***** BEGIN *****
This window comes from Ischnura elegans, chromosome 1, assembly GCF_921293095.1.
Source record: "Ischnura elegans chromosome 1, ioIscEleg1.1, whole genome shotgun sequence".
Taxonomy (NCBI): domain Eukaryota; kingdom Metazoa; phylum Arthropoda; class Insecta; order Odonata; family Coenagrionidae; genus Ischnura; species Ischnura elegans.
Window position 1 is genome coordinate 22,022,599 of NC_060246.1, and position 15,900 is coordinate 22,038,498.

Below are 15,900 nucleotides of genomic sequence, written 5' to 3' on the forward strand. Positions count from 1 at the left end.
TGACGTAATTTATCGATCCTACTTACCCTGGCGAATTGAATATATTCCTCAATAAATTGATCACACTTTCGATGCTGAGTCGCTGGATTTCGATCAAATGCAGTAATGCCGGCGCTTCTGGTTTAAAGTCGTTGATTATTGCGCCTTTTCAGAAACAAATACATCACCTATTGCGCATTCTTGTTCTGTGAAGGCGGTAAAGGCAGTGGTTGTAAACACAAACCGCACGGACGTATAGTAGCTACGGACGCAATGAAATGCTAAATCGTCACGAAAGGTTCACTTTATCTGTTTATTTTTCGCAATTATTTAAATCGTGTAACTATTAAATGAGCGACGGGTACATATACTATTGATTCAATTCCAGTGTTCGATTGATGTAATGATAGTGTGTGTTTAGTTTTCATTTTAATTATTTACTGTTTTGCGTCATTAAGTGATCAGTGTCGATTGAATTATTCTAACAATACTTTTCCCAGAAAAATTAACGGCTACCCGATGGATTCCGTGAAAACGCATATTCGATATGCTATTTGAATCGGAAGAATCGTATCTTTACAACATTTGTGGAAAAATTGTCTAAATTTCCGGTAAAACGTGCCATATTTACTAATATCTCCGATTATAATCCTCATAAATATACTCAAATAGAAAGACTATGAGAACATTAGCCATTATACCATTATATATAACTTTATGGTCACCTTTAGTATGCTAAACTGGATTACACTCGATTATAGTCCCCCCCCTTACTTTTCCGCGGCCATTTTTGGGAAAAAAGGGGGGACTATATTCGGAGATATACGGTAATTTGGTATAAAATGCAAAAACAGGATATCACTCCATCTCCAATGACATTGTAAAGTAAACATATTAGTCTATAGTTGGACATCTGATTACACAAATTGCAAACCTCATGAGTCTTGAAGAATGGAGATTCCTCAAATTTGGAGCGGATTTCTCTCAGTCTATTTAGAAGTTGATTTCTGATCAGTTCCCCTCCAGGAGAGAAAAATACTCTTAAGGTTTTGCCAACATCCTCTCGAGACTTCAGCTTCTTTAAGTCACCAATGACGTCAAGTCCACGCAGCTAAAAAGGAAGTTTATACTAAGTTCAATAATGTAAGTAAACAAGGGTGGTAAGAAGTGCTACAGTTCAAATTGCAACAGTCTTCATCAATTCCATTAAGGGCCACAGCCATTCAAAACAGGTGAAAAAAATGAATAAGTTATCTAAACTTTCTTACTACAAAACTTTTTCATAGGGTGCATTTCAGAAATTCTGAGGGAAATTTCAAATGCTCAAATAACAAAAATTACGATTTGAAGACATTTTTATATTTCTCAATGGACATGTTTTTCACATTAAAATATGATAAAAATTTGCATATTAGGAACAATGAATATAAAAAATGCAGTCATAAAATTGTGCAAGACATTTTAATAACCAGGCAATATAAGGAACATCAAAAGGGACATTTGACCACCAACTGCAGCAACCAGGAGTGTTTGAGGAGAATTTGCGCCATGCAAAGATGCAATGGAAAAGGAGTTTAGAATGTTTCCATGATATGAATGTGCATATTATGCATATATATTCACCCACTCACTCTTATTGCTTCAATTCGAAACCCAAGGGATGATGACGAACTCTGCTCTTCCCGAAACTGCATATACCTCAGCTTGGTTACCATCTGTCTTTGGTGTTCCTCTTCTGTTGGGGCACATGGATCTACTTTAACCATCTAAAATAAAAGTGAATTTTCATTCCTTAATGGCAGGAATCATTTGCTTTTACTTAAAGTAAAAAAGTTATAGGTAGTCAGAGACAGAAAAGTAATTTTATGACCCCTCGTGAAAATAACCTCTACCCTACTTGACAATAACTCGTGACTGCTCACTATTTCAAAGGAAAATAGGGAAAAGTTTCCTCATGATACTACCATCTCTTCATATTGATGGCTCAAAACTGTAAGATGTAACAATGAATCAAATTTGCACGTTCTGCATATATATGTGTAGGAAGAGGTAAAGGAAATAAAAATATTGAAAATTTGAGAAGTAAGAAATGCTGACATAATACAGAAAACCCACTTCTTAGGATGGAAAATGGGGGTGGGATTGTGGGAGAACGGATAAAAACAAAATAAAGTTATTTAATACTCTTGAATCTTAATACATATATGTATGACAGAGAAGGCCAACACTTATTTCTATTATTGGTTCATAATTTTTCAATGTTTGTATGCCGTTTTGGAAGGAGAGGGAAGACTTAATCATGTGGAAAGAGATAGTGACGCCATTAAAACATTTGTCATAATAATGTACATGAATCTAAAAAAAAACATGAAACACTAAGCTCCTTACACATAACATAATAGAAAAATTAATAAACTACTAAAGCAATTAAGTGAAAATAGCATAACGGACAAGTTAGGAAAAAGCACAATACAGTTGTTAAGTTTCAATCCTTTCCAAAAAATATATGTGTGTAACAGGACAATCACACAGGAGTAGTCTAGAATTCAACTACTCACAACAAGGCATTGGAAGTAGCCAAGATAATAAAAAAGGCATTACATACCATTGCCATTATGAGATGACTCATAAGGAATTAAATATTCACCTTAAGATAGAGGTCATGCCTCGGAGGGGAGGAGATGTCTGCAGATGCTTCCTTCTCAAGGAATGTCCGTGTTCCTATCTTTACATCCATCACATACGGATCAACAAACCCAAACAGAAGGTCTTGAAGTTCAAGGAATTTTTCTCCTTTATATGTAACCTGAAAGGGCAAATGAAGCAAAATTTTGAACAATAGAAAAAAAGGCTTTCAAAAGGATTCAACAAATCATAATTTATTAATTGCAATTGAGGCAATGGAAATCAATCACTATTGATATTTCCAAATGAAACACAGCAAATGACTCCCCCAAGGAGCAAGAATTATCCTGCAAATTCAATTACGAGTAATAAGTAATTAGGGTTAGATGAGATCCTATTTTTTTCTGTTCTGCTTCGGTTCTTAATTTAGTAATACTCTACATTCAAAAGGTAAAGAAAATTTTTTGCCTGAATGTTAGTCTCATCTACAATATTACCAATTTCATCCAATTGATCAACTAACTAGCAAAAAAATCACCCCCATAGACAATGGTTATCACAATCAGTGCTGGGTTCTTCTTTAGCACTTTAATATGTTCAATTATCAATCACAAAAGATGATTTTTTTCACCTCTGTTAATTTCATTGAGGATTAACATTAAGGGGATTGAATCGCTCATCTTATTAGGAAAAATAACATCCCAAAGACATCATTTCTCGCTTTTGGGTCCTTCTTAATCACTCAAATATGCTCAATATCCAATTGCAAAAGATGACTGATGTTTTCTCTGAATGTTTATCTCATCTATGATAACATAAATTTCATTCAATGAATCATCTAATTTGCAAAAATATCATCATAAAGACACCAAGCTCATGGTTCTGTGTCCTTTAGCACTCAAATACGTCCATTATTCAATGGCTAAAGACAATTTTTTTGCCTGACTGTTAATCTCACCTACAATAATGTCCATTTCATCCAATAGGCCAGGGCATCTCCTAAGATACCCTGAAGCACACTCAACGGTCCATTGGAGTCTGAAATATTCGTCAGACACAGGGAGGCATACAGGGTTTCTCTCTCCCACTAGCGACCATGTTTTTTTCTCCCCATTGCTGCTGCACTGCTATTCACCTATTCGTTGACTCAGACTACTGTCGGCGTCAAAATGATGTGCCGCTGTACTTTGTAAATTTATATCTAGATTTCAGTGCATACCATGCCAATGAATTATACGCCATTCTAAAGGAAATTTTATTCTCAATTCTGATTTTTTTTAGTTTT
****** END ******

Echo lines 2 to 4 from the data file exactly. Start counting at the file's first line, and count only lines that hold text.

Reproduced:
Source record: "Ischnura elegans chromosome 1, ioIscEleg1.1, whole genome shotgun sequence".
Taxonomy (NCBI): domain Eukaryota; kingdom Metazoa; phylum Arthropoda; class Insecta; order Odonata; family Coenagrionidae; genus Ischnura; species Ischnura elegans.
Window position 1 is genome coordinate 22,022,599 of NC_060246.1, and position 15,900 is coordinate 22,038,498.